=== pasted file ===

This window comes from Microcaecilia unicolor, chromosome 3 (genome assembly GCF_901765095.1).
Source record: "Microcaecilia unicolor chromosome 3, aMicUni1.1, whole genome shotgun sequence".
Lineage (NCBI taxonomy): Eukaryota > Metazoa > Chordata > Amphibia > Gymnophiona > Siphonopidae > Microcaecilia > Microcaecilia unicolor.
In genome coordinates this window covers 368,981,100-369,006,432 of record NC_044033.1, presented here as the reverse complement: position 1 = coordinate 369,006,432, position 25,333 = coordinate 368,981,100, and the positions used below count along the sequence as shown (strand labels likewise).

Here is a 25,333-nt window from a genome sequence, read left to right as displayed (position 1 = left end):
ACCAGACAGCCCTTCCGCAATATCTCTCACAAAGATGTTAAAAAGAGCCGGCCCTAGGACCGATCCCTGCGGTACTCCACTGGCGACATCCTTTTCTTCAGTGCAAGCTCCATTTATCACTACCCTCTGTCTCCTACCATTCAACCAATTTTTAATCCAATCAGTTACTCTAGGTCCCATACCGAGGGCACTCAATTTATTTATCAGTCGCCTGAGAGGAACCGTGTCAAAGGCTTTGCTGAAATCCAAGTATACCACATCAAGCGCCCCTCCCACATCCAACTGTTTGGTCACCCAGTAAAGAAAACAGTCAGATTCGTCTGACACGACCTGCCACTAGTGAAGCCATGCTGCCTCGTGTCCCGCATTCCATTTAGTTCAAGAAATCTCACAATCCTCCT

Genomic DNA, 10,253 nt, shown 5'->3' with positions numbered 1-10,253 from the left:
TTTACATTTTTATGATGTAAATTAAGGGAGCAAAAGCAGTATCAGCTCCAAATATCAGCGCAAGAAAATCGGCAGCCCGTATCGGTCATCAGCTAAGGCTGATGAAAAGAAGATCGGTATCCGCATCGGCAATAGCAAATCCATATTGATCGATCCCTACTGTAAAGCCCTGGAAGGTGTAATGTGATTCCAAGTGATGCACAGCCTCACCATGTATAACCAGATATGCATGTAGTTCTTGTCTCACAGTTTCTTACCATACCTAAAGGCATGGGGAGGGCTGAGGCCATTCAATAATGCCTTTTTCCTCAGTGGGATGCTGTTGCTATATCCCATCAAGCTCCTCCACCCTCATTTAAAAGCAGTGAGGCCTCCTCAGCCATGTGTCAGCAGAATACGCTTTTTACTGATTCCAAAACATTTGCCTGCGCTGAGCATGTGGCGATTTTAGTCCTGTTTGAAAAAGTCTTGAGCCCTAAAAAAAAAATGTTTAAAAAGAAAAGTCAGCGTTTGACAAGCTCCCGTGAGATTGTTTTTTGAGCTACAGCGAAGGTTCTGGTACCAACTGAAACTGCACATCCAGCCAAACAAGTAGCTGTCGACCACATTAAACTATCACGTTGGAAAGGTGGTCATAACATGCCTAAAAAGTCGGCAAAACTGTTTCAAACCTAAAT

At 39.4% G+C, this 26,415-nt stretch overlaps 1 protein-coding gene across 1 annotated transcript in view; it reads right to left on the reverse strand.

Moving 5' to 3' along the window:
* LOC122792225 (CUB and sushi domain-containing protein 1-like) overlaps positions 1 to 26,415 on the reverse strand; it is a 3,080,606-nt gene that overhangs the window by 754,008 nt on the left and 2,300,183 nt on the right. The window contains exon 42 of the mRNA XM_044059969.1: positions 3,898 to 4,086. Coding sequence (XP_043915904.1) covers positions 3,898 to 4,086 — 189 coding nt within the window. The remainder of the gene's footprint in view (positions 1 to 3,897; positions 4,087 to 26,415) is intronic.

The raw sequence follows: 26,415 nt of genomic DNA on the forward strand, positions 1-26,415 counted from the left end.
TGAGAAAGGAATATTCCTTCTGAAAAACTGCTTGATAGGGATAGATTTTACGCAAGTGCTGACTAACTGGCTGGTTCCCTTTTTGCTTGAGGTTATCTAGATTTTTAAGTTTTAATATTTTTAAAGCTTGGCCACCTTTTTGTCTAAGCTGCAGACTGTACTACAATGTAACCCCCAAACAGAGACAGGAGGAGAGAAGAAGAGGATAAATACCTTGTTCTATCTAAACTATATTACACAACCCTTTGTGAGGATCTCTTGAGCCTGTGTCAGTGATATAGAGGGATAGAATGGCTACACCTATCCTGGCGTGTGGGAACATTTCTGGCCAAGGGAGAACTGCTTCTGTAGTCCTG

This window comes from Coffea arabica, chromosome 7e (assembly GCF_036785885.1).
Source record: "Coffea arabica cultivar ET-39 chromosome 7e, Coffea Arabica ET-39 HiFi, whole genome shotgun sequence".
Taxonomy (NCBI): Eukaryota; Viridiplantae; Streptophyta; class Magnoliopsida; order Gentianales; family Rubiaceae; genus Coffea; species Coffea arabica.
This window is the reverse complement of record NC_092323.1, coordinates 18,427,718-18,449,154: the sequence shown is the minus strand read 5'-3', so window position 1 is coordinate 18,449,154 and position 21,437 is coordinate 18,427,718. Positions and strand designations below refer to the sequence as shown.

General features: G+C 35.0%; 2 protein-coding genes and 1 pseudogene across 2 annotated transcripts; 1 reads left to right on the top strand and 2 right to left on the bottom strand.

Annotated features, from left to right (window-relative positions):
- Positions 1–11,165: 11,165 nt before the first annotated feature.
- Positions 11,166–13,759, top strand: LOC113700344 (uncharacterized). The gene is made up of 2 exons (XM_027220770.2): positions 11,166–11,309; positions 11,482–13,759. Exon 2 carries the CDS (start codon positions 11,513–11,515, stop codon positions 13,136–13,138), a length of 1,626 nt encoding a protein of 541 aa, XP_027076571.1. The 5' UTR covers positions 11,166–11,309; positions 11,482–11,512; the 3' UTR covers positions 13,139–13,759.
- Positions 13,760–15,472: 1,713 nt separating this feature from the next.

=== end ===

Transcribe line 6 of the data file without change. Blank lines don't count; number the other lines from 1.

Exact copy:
ACCAGACAGCCCTTCCGCAATATCTCTCACAAAGATGTTAAAAAGAGCCGGCCCTAGGACCGATCCCTGCGGTACTCCACTGGCGACATCCTTTTCTTCAGTGCAAGCTCCATTTATCACTACCCTCTGTCTCCTACCATTCAACCAATTTTTAATCCAATCAGTTACTCTAGGTCCCATACCGAGGGCACTCAATTTATTTATCAGTCGCCTGAGAGGAACCGTGTCAAAGGCTTTGCTGAAATCCAAGTATACCACATCAAGCGCCCCTCCCACATCCAACTGTTTGGTCACCCAGTAAAGAAAACAGTCAGATTCGTCTGACACGACCTGCCACTAGTGAAGCCATGCTGCCTCGTGTCCCGCATTCCATTTAGTTCAAGAAATCTCACAATCCTCCT